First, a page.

A Comparison of Deer Hunters with Disabilities and Nondisabled Hunters in Alabama: Motivations and Satisfactions in Deer Hunting

Amy Grilliot
James Armstrong
Wildlife Society Bulletin
Year of publication: 
Citation reference: 
33 (1), 243-250

Approximately 20% of the United States population suffers from some form of disability. In the United States, leisure activities such as hunting are becoming more accessible to persons with disabilities, though little research has been published on this topic. Research has been conducted in South Dakota to categorize deer (Odocoileus spp.) hunters based on their motivation for hunting and to collect information about hunter satisfaction. This information has proven valuable to the state management agency, facilitating changes in management that increased satisfaction of the majority of hunters. We conducted a study in Alabama, which included both hunters with disabilities and nondisabled hunters, to determine whether motivations and satisfactions differed between groups. Hunter groups displayed some statistical differences, but practical differences were not found. This suggested that management agencies need not differentiate between groups when making decisions related to the motivations and satisfactions of these constituents.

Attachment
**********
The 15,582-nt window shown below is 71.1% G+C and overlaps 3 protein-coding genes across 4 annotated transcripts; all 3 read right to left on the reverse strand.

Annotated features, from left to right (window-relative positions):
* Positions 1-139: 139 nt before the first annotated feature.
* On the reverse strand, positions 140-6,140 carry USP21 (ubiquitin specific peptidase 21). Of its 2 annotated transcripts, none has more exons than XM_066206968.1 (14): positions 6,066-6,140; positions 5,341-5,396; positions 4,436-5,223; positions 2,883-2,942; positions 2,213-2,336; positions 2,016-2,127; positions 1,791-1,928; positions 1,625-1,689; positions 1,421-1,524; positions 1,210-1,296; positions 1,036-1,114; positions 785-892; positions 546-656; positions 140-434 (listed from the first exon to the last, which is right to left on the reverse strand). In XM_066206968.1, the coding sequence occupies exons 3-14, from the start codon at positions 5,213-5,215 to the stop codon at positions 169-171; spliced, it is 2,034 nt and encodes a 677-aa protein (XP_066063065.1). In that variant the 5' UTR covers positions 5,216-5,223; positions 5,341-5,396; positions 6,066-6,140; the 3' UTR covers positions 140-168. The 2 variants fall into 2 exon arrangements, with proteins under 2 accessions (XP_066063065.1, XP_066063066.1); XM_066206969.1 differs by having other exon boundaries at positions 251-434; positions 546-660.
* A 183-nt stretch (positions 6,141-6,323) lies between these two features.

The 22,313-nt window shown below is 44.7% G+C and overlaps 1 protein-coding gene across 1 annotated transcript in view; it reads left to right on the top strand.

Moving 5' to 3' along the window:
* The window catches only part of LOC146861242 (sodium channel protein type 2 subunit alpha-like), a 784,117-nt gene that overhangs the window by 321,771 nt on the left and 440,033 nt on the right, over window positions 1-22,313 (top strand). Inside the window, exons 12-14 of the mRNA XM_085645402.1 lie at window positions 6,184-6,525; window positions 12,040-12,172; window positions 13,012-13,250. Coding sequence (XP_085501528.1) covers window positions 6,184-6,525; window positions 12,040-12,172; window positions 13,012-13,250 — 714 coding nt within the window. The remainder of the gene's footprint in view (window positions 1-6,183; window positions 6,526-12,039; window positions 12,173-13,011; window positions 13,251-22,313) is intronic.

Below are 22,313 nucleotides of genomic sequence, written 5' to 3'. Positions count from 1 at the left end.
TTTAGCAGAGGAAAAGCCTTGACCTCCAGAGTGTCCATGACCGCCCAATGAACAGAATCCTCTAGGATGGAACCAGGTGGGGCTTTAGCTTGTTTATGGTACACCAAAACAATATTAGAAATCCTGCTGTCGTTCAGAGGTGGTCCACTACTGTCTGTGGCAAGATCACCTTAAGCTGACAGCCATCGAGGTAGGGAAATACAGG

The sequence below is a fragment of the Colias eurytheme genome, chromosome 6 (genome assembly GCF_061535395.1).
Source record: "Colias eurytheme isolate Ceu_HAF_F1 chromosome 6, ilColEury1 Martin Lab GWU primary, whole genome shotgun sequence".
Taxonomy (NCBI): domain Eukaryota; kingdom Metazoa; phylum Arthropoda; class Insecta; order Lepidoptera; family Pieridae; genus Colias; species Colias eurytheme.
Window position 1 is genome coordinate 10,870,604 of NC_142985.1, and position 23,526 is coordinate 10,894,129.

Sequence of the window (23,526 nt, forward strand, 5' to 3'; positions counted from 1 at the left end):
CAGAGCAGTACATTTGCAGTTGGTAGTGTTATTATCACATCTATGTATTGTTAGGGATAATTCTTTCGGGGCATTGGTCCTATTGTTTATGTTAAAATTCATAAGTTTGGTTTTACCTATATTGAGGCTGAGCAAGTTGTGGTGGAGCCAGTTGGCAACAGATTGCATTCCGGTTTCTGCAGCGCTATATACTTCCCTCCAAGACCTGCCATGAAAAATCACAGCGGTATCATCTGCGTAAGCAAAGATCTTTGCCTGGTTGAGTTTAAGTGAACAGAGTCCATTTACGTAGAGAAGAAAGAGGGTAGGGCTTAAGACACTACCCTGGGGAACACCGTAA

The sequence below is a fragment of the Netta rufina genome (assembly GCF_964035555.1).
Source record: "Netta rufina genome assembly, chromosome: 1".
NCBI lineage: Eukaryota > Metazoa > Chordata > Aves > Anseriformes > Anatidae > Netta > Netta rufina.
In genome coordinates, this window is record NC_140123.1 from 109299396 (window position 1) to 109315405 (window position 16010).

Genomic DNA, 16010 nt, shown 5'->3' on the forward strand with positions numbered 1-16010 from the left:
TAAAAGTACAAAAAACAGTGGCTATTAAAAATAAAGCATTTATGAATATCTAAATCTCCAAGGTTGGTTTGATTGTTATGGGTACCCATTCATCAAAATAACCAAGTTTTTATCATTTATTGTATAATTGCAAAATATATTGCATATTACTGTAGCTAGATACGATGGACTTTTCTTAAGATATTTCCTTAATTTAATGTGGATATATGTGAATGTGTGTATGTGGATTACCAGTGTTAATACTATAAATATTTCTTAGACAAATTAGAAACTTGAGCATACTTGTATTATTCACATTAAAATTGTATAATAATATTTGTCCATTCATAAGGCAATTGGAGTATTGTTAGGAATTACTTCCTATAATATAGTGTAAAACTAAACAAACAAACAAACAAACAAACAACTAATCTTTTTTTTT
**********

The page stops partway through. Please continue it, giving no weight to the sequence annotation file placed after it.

Resource characteristics
Document Type: 
Subject Group: 
Hunter Genre: 
Big Game
Hunter Attitudes/Perceptions: 
State Specific Focus: